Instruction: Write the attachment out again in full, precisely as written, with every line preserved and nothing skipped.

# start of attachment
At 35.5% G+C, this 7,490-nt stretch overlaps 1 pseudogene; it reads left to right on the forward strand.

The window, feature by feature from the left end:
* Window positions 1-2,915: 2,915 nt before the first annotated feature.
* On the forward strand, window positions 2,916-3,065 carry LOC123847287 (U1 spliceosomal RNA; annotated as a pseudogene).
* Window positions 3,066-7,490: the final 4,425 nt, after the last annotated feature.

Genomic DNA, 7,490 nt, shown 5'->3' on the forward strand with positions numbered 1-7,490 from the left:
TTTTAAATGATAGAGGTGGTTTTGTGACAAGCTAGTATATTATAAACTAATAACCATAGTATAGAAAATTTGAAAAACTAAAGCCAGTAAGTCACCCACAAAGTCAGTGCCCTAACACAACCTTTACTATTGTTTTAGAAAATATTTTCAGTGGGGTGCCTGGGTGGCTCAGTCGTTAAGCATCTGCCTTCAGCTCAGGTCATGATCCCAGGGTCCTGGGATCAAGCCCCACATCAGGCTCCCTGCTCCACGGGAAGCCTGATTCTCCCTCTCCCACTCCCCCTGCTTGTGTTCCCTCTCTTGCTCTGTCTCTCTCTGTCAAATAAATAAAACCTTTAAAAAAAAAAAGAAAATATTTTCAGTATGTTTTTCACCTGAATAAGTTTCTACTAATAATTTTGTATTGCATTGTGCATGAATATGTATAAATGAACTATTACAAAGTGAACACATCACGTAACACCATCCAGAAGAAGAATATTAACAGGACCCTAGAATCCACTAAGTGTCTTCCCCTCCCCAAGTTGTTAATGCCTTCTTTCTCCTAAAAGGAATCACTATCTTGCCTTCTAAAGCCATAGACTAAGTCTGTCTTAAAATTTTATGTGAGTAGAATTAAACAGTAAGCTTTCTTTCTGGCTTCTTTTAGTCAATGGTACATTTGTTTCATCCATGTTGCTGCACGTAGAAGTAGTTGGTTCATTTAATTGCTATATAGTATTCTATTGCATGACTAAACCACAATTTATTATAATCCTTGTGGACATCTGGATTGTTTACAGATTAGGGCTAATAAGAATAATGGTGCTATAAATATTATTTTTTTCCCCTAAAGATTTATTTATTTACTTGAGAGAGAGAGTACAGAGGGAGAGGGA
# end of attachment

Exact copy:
At 35.5% G+C, this 7,490-nt stretch overlaps 1 pseudogene; it reads left to right on the forward strand.

The window, feature by feature from the left end:
* Window positions 1-2,915: 2,915 nt before the first annotated feature.
* On the forward strand, window positions 2,916-3,065 carry LOC123847287 (U1 spliceosomal RNA; annotated as a pseudogene).
* Window positions 3,066-7,490: the final 4,425 nt, after the last annotated feature.

Genomic DNA, 7,490 nt, shown 5'->3' on the forward strand with positions numbered 1-7,490 from the left:
TTTTAAATGATAGAGGTGGTTTTGTGACAAGCTAGTATATTATAAACTAATAACCATAGTATAGAAAATTTGAAAAACTAAAGCCAGTAAGTCACCCACAAAGTCAGTGCCCTAACACAACCTTTACTATTGTTTTAGAAAATATTTTCAGTGGGGTGCCTGGGTGGCTCAGTCGTTAAGCATCTGCCTTCAGCTCAGGTCATGATCCCAGGGTCCTGGGATCAAGCCCCACATCAGGCTCCCTGCTCCACGGGAAGCCTGATTCTCCCTCTCCCACTCCCCCTGCTTGTGTTCCCTCTCTTGCTCTGTCTCTCTCTGTCAAATAAATAAAACCTTTAAAAAAAAAAAGAAAATATTTTCAGTATGTTTTTCACCTGAATAAGTTTCTACTAATAATTTTGTATTGCATTGTGCATGAATATGTATAAATGAACTATTACAAAGTGAACACATCACGTAACACCATCCAGAAGAAGAATATTAACAGGACCCTAGAATCCACTAAGTGTCTTCCCCTCCCCAAGTTGTTAATGCCTTCTTTCTCCTAAAAGGAATCACTATCTTGCCTTCTAAAGCCATAGACTAAGTCTGTCTTAAAATTTTATGTGAGTAGAATTAAACAGTAAGCTTTCTTTCTGGCTTCTTTTAGTCAATGGTACATTTGTTTCATCCATGTTGCTGCACGTAGAAGTAGTTGGTTCATTTAATTGCTATATAGTATTCTATTGCATGACTAAACCACAATTTATTATAATCCTTGTGGACATCTGGATTGTTTACAGATTAGGGCTAATAAGAATAATGGTGCTATAAATATTATTTTTTTCCCCTAAAGATTTATTTATTTACTTGAGAGAGAGAGTACAGAGGGAGAGGGA